Gaudi’s innovative approach to live performance and versatility as a producer has kept him at the forefront of his field throughout a notable and prolific career. His music is stylistically hard to pin down as he is an artist in constant evolution. His musical exploration, over the last 30 years in the industry, has however seen him foray into punk, new wave, dub and reggae, world, experimental electronica and ‘stuff that rocks dancefloors’.. he has however got deep roots, which run like a vein throughout his music, and they are in the big basslines and spacious soundscapes of dub and the anarchic sonic potential of the world of electronic music… where anything’s possible.
He’s a full time internationally touring solo artist, a studio producer in demand and a respected musical innovator. He’s had chart hits, gold discs and awards & nominations for his work; he has released 12 solo albums, has more than 250 productions and 90 remixes to his name and his tracks feature on more than 120 compilations… There is however no resting on laurels for this London-based, international bass man.
The Orb are an English electronic music group known for spawning the genre of ambient house. Founded in 1988 by Alex Paterson and KLF memberJimmy Cauty, The Orb began as ambient and dub DJs in London. Its early performances were inspired by ambient and electronic artists of the 1970s and 1980s, most notably Brian Eno and Kraftwerk. Because of its trippy sound, the Orb developed a cult following among clubbers “coming down” from drug-induced highs. The Orb has maintained its drug-related and science fiction themes despite personnel changes including the departure of Cauty and other Orb members Kris Weston, Andy Falconer, Simon Phillips, and Andy Hughes. Paterson has been the only permanent member, continuing to work as the Orb with the Swiss-German producer Thomas Fehlmann and, later, with Killing Joke’s Martin “Youth” Glover and Tim Bran of Dreadzone.
Alex Paterson prides the Orb on manipulating obscure samples beyond recognition on its albums and during its concerts; his unauthorised use of other artists’ works has led to disputes with musicians, most notably with Rickie Lee Jones and Steve Reich. During its live shows of the 1990s, the Orb performed using digital audio tape machines optimised for live mixing and sampling before switching to laptops and digital media. Despite changes in performance method, the Orb maintained its colourful light shows and psychedelic imagery in concert. These visually intensive performances prompted critics to compare the group to Pink Floyd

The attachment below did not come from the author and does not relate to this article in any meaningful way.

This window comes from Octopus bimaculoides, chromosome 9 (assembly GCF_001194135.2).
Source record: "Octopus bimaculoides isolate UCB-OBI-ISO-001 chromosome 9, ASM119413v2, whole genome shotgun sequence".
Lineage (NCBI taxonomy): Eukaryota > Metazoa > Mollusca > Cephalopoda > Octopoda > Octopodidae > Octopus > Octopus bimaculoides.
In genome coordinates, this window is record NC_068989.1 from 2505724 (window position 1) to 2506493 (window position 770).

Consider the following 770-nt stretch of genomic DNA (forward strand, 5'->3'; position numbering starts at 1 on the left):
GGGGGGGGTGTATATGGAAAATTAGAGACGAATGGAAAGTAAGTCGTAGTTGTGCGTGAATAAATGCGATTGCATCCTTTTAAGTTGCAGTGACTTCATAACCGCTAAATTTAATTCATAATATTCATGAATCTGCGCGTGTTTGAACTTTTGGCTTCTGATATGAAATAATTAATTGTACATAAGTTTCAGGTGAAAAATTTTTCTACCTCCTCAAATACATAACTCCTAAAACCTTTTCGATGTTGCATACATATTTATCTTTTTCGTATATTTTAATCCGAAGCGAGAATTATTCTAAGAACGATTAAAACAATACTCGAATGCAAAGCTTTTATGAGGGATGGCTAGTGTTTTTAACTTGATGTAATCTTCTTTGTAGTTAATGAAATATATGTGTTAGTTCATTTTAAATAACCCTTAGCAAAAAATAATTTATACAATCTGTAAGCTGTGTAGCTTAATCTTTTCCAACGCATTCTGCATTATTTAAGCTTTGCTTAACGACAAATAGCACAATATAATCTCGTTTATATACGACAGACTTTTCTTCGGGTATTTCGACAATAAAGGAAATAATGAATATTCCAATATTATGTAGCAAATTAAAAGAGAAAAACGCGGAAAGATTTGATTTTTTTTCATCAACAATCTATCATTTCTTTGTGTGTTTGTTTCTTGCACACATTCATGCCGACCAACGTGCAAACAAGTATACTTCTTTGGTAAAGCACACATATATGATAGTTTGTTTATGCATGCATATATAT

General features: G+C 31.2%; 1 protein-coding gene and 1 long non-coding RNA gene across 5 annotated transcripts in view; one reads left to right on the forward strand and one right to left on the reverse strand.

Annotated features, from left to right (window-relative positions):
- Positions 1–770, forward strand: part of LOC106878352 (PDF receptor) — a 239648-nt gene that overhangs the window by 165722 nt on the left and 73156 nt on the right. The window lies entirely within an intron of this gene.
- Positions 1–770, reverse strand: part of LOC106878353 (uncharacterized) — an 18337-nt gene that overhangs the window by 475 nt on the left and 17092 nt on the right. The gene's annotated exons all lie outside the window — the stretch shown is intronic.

The Orb’s critical and commercial success in the United Kingdom peaked in the early 1990s with the albums The Orb’s Adventures Beyond The Ultraworld and U.F.Orb, the latter of which reached #1 on the British album charts in 1992. This success led to its infamous appearance on Top of the Pops, where the group showcased its quirky style by playing chess (an interest of Paterson’s since his early youth) while the group’s single “Blue Room” ran in the background. The Orb’s mid-1990s albums were met with mixed reactions from British critics; however, its work received praise from American publications such as Rolling Stone. The group experimented with vocalists on its next two albums, which critics generally described as bland and uninspired. The Orb then shifted gears to a minimal techno style spearheaded by member Thomas Fehlmann, releasing its new material on the record label Kompakt.